E. M. Forster, who wrote A Passage to India, used that short phrase about the essence of connecting “the prose and the passion . . . the beast and the monk . . . ,” and while there is truth to that, it’s even more apt in a broader sense . . .
A couple weekends ago Sarah and I connected with several of the AISC faculty on our first road trip down the ECR for the Covelong Point Surf Music Yoga Festival where we watched real-live genuine-cool surfer dudes in a competition for the first time in our lives; where we sat in meditation at a thatched roof “quiet gardens” with chanting Buddhist monks at 7:30 in the morning; where Sarah undertook a strenuous outdoor yoga session with an international expert from Auroville; where I avoided being taken by a chess hustler (tip: don’t play him); and where we broiled in the sun just long enough to know it was time to cover up!
Then it was the beginning of Ganesha Chaturthi, the ten day festival celebrating the annual return of nearly everyone’s favorite god, the elephant-headed remover of obstacles, where we bought our very own clay Ganesha to be displayed with flowers and offerings, then to be immersed in the water along with thousands of others to dissolve. (We ended up missing the crowds and opting for the environmentally friendly approach and will pot our Ganesha and use the clay to help new plant growth.)
Then it was the conclusion of the Keralan festival of Onam, celebrating the summer harvest, where we were honored to take part in the Onam Sadhya, the traditional feast with a bewildering array of curries, chutneys, pickles, and different varieties of rice all served on a banana leaf. We were guests of expat Brit Peter Claridge (the Chennai Expat Guide) and his wife, Swapnil Midha, who just completed her latest project of voicing the new Audio Tours for Storytrails Chennai. She managed to get us a table at Ente Keralam for the popular event (it’s the best Keralan restaurant in the city and packed on that festival day), and who also taught me, at last, how to eat somewhat correctly with the fingers of my right hand. (If you want to know the secret, please come visit and I’ll show you!) I was proud to wear my new kurta in white and gold, the honored colors of Onam Sadhya, so I fit right in . . . other than dropping about 12% of my lunch on the floor.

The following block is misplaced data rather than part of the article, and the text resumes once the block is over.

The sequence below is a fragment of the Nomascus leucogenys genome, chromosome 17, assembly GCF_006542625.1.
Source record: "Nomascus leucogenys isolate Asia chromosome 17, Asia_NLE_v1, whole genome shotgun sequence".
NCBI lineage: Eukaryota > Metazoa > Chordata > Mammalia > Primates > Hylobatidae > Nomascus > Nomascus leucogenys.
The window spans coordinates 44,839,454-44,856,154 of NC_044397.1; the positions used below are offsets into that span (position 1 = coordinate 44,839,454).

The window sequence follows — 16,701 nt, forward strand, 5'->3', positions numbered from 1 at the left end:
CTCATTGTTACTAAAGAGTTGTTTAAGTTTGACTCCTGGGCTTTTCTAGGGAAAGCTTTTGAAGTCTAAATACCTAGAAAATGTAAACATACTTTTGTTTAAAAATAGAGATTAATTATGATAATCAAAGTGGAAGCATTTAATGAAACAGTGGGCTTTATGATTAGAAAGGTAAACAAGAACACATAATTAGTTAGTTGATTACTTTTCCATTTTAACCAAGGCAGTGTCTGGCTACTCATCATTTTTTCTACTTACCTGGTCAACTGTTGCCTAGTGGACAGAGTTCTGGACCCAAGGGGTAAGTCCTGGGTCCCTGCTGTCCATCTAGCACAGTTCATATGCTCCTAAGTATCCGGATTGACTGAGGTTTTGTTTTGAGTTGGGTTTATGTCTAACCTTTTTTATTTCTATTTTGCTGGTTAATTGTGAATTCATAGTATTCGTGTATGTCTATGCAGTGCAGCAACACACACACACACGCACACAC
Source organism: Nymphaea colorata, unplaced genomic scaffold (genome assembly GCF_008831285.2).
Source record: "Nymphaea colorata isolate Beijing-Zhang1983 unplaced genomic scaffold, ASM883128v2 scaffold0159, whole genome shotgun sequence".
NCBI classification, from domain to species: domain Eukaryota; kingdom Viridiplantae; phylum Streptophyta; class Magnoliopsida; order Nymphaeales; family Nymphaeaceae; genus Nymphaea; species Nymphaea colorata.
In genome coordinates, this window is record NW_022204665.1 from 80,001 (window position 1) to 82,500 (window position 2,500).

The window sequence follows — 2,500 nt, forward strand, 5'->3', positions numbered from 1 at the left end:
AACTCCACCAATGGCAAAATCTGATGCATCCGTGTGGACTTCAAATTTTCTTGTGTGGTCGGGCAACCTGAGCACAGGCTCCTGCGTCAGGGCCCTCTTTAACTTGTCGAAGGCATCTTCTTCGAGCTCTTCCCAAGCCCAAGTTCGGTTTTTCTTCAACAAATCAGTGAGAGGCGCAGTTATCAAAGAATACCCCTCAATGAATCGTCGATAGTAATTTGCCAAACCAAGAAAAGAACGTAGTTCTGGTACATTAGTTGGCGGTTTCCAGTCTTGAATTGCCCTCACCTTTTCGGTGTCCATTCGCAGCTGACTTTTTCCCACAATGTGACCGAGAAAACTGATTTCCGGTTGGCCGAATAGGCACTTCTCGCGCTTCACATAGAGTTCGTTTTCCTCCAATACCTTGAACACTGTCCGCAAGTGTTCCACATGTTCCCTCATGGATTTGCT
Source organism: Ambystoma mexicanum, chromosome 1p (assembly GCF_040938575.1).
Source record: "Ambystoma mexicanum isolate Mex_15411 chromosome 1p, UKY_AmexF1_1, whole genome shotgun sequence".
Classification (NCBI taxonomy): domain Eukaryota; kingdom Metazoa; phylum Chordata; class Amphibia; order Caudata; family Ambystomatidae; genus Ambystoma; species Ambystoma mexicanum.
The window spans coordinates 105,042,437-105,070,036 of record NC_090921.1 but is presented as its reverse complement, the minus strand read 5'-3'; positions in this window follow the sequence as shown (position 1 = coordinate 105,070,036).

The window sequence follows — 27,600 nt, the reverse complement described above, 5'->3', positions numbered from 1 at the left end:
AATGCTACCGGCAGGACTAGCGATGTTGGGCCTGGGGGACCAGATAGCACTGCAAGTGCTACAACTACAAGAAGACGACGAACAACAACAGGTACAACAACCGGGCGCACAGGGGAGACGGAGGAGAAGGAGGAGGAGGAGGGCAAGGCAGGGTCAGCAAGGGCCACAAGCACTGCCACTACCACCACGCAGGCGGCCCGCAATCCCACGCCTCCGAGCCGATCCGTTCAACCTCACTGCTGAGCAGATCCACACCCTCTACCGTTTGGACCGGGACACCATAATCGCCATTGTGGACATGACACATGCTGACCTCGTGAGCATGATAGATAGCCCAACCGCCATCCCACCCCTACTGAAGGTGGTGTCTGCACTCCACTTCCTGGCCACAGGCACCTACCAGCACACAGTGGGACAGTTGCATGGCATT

Then, midweek, on another of my morning walks, I ventured over to the beach and past the Ashtalakshmi Temple just south of our house. Even though it was a work/school morning, the beach was filled with out of town visitors of all ages, in town for festival, who thrilled at the water’s refreshing chill, the warmth and cling of the sun and sand, and the sheer joy in their sparkling smiles and laughing eyes. Often, when I would ask to take a photo and the person grinned her okay, before I could even set up the shot, several friends would hustle over and snuggle their way in, connecting and hugging and teasing and expanding the frame. Performers all.
My sun and sweat tolerance is still not much over an hour–even as I knelt at the cooling surf’s edge to put the sun behind me and where I came way too close to drenching my camera when an unexpected breaker set its sights on me–but even though I may have felt drained in body, my store of human effervescence was, as always, fully recharged as I shared the smiles and nandris and unknown words of kindness in both directions, with all of these new stranger-friends.
E. M. Forster may not have visioned these spicy dishes and wise, easy manners and kindly gods and endless beaches and all this smiling delight, but his words are spot on: “Only connect . . . .”